To offer gratitude for prayers answered, or to petition a saint's assistance with a particular need, the sacred practice of offering a milagro, a small metal charm, creates a beautiful piece of living art wherever a multitude of offerings gather.
Milagros, part of Spanish folk heritage traditions, are often nailed to a wooden surface within a church or on a personal piece of devotional art. Each milagro has a unique symbolism that is used to direct attention to a specific purpose of the believer. Often seen are heads, hearts, arms, legs, animals, praying figures, and organs. These small offerings have unique meanings specific to the giver, and can be literal or metaphorical. For example, a foot may represent a plea to heal a particular physical ailment or may stand as a statement for a journey undertaken.
My composition for this drawing originated from a section of milagros I viewed when visiting San Miguel Chapel in Santa Fe, New Mexico. Built prior to 1628, San Miguel Chapel is the oldest church in the United States. With exposed timber rafters, rustic white plaster walls, and aged wood plank floors that creak when you walk through the devotional silence of the small chapel, the sacred space fills its occupants with spiritual contemplation. At the front of the chapel, an elaborately carved, painted and weathered altar screen lifts the eyes of viewers to behold the equisite Spanish Colonial folk art santos figures, and painstakingly restored early American Christian paintings.
This building has been an important part of the Santa Fe community for hundreds of years. The cultures of Native Americans, Spanish colonialists and American pioneers have all intersected here to worship the divine. Periods of construction, destruction and rebuilding have been endured on this sacred site, and communities of people have worked together to restore and preserve the heritage of this special place. The continued practice of placing milagros as offerings bears witness to the commonality experienced through the expression of faith.
I was struck by the beauty of these simple, small, rustic metal charms intentionally set with nails into an aged piece of wood. Each milagro is purposely selected by individuals to embody an emotion or life event and then carefully placed to stand alone, intertwine or connect in some way with the other milagros in a collaborative expression of faith. A viewer cannot decipher the specific purpose each milagro was designed to have, but when viewed as a collective, these milagros communicate an authentic, raw, vulnerable beauty.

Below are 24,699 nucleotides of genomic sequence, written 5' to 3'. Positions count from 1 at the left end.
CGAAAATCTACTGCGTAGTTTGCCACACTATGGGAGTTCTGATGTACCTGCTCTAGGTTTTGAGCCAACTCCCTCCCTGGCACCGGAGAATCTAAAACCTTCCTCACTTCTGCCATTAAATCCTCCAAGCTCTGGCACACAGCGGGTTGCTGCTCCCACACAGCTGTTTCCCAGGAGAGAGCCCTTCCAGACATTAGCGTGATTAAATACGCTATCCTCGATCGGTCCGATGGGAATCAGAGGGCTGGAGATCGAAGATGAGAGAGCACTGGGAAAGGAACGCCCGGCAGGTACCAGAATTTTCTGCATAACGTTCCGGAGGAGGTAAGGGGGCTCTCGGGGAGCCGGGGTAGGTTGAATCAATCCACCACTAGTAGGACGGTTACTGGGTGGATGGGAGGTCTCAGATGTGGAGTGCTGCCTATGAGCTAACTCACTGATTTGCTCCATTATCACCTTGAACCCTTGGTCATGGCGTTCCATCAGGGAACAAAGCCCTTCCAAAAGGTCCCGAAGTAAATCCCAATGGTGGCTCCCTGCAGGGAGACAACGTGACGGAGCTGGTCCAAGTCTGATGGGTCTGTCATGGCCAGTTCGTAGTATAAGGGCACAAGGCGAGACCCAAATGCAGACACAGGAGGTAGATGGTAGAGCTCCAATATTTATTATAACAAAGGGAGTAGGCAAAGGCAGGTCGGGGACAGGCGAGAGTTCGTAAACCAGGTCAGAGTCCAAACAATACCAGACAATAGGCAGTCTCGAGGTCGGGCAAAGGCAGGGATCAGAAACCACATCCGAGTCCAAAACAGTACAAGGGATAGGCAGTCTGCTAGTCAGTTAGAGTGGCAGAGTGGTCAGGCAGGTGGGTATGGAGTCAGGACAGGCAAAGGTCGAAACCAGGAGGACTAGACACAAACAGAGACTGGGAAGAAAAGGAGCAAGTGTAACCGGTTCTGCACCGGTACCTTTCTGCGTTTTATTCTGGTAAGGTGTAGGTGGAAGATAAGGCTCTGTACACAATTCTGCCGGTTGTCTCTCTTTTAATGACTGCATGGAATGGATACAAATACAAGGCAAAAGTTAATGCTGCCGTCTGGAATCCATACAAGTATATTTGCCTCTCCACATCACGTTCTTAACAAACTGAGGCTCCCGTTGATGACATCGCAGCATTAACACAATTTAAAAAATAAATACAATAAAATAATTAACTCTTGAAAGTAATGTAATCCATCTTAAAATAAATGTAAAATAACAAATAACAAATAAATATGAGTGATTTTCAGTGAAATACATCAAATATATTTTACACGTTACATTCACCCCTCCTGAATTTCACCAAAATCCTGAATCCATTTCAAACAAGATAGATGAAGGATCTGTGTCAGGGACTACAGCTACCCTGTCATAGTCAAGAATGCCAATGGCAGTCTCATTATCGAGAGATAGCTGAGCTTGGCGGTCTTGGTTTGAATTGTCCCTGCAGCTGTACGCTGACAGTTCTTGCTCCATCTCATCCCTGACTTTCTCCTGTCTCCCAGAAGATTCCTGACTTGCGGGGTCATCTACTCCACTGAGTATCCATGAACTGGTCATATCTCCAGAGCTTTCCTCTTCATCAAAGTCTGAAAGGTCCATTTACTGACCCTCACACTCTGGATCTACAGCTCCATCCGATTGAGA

Compelled to meditate upon these diminutive, prayerful offerings, I composed this small artwork, and felt black and white graphite would best convey my quiet observations of the timeworn tradition of presenting a votive offering in the form of a milagro. In all, six layers of graduated graphite were combined to define the light and shade around the milagros and the crucifix on knotted rope featured in this composition.
My pencils were continually kept sharp to allow my hand to work within each confined shape. Varying the direction of pencil marks and pressure established diverse tones of light and shade and provided visual interest throughout the artwork. It was challenging to provide definition to these milagros, which are sometimes ambiguous in there appearance. I enjoyed thinking about each milagro as an offering, and tried to imagine the significance behind each one as I drew.
I minimally edited the arrangement of the milagros I saw, but instead included them in the composition very close to how they appeared at San Miguel Chapel. It was important to me to include a variety of milagro symbols in order to show the diversity of prayers and supplications expressed. Each hand milagro suggests the healing power of touch and connection to others. The heart milagros symbolize not just love, but who, how, and why you love. The head milagros represent knowledge and wisdom. Additionally, the angel, baby, animal and praying figure milagros represent special relationships and our dependency upon those relationships for a satisfying and fulfilled life. I enjoyed creating this special piece of art, which explores the significance behind the spiritual tradition of milagros as votive offerings.